The Angry Agave

Agave Revenge

The base and leaves of a dead agaveFifteen long years had passed. Years of sunny days, windy days. Cold wintry days, some with leaf-blade-coating snow. Hot days without a drop of rain. Only the moisture stored in fat, succulent leaves sustained it and its neighbors. Still, it was not yet time. The sharp spear-tipped leaves grew taller and wider, outward from the once tiny core. A core that emerged from the rocky limestone soil as a bud no larger than a human thumb.

Now five feet across and three feet high it grew proudly, awaiting the day it would bloom—before dying. Not yet, maybe next year—maybe two, three or more years from now. The center knew but kept its secret. Serrated edges kept some herbivores away, but the tough-tongued cattle left a few wedge-shaped bites on outer blades. The agave sealed the wounds, leaving a papery edge.

Finally, more seasons than it could count—if it were able to, the stalk began rising from the core. Inches day by day it rose. A foot or more each week until it crested at seventeen feet. A bit shorter than some but taller than others. Pods appeared. A few weeks later they opened, their sweet nectar drawing all near. Deer, elk, birds, bees, ants and more delighted in the agave’s offering. More weeks went by and the pods went dry. Flowers fell, replaced by seeds.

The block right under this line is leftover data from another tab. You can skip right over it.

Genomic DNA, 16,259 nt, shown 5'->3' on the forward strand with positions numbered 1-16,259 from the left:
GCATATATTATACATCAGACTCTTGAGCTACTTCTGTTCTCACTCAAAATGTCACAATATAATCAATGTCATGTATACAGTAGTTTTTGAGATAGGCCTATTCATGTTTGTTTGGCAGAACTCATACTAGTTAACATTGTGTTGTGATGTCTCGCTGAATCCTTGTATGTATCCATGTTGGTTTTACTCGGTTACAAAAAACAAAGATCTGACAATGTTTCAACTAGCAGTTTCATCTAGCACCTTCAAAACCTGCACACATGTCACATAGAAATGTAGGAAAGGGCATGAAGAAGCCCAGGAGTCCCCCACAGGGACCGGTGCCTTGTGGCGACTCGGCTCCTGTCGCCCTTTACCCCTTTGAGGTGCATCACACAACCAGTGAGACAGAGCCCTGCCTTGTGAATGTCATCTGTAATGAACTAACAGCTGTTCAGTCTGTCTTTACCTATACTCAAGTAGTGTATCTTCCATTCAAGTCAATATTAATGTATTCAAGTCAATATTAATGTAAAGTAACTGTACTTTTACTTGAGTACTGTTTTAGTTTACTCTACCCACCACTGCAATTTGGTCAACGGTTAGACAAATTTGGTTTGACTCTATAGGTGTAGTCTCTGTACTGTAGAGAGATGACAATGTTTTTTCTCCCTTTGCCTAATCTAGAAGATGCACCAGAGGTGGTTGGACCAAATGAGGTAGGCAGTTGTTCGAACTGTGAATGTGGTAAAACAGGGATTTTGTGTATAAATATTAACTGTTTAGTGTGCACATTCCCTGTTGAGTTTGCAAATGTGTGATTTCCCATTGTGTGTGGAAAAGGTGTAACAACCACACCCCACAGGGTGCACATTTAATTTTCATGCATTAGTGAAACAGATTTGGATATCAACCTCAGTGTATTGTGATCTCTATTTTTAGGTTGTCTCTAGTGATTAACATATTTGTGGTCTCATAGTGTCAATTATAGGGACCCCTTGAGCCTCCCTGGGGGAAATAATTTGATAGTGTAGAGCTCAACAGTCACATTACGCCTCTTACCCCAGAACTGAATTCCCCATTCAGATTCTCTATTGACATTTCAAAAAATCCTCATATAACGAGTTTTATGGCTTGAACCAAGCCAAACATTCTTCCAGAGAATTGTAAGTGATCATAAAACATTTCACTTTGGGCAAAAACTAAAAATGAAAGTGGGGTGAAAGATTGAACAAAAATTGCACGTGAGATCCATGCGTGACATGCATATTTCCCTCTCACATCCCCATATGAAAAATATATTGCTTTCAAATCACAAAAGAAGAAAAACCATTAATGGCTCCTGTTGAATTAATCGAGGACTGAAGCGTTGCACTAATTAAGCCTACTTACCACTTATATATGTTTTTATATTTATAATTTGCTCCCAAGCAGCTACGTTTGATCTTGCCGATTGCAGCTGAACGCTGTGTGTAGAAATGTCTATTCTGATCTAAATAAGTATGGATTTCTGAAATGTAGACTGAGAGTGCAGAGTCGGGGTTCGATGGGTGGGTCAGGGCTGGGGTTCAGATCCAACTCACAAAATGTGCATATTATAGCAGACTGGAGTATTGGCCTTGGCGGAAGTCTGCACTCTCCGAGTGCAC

A slow death began. The plant had given its all to nourish the blooming stalk, whose seeds would in time grow into progeny. It dried over time until only burrowing insects visited the stalk, followed by the woodpeckers—who pierced the decaying shaft. The entire plant dried, fading from green to dirty white in death. A few years later, the man came. The man pushed and pulled the stalk, hoping to hasten its fall.

My stalk, my roots and my leaves are one. We all fall together, when our time has come. Some might believe it mindless, but the plant lived by its code. The man persisted, breaking the stalk free. He paid in blood for his crime, falling forward across the agave with the stalk in hand. Drying, dying but still-sharp shards remained that pierced his flesh. He limped away in red-soaked jeans.

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